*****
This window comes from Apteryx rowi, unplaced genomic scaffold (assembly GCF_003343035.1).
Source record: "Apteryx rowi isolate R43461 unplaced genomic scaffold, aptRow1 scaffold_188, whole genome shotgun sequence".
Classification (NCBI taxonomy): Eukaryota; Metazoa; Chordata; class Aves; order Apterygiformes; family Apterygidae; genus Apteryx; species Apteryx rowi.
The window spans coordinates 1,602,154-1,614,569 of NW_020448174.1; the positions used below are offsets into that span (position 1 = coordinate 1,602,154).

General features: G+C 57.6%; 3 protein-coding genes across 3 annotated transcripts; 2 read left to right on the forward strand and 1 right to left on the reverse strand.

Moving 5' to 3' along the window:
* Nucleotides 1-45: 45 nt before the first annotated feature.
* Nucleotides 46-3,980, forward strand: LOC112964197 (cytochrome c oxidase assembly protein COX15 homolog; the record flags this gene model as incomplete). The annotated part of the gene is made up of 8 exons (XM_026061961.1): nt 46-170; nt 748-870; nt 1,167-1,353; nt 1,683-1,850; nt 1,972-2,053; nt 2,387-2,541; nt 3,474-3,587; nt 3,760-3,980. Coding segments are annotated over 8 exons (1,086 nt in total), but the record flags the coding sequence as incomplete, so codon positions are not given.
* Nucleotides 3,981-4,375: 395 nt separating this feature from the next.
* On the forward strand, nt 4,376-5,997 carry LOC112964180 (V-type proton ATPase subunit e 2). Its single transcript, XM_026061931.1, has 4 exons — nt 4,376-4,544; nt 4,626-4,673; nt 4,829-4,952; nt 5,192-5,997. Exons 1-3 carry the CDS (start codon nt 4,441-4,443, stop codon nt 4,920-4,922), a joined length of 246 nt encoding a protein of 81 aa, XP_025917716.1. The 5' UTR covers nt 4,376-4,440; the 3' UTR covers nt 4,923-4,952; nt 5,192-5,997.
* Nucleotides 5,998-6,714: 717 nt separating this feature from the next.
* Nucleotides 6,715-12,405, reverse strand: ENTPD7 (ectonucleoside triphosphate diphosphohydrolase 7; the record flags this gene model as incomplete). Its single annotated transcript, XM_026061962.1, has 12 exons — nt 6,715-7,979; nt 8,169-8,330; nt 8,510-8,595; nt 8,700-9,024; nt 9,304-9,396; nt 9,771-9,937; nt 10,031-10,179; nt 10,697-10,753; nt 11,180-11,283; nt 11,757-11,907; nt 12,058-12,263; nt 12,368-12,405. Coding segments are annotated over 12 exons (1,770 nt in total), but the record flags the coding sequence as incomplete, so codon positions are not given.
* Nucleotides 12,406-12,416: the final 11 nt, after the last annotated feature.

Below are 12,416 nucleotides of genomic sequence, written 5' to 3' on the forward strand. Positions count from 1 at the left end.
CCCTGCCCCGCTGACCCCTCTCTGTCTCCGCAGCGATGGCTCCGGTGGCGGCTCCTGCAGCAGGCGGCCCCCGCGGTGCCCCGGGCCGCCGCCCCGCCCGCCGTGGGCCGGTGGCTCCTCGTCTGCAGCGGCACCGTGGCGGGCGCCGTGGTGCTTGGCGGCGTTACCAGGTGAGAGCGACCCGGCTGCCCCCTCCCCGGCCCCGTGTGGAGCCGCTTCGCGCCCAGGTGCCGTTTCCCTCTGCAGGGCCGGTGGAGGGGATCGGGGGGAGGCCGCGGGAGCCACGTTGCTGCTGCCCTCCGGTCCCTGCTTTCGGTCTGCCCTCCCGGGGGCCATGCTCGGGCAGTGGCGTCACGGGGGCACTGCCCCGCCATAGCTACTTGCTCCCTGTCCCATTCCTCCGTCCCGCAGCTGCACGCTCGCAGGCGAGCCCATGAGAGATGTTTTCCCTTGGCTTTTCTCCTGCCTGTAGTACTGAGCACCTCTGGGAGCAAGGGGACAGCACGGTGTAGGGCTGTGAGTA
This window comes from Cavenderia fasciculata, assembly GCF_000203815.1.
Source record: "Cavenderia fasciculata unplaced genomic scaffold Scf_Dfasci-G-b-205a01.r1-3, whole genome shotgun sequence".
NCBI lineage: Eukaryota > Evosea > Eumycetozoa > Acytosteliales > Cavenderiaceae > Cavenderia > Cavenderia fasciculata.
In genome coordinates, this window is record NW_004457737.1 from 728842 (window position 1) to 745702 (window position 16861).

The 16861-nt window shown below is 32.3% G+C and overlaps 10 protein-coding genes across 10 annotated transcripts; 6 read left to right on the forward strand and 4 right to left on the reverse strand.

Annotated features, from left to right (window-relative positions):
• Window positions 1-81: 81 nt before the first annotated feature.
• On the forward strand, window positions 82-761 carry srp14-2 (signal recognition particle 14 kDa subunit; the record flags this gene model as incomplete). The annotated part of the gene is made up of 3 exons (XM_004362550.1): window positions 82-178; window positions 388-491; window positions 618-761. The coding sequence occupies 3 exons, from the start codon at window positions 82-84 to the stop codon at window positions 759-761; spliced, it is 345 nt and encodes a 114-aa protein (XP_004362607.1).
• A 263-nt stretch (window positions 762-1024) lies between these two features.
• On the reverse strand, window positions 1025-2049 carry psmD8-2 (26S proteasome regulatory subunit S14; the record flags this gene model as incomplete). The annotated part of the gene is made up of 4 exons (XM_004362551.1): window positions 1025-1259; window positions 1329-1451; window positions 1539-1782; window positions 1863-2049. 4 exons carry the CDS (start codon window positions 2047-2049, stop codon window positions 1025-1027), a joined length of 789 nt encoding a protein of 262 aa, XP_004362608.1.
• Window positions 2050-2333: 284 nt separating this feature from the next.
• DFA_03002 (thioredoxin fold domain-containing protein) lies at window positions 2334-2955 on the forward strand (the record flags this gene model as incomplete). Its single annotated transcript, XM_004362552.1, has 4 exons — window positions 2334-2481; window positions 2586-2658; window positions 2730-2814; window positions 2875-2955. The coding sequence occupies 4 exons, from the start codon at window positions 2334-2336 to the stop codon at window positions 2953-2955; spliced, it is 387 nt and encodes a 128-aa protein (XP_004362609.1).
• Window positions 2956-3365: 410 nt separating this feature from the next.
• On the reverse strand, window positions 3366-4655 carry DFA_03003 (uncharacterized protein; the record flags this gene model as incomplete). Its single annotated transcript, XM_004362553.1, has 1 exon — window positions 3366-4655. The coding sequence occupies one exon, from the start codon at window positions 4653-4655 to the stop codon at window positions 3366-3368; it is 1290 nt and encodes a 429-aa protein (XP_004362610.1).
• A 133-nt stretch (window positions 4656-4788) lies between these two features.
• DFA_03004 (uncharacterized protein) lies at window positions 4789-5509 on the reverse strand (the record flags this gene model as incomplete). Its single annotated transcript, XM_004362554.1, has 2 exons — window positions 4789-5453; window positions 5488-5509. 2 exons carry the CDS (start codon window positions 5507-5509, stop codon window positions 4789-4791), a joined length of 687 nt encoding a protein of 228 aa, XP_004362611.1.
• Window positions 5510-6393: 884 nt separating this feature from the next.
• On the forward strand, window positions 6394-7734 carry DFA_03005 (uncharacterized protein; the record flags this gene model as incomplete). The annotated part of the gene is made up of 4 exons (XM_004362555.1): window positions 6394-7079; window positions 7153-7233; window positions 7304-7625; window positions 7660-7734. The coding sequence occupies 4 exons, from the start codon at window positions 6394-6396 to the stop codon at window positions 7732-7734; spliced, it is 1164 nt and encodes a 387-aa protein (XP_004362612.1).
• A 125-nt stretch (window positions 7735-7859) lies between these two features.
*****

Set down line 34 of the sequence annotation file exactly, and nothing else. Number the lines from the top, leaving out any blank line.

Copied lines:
• A 125-nt stretch (window positions 7735-7859) lies between these two features.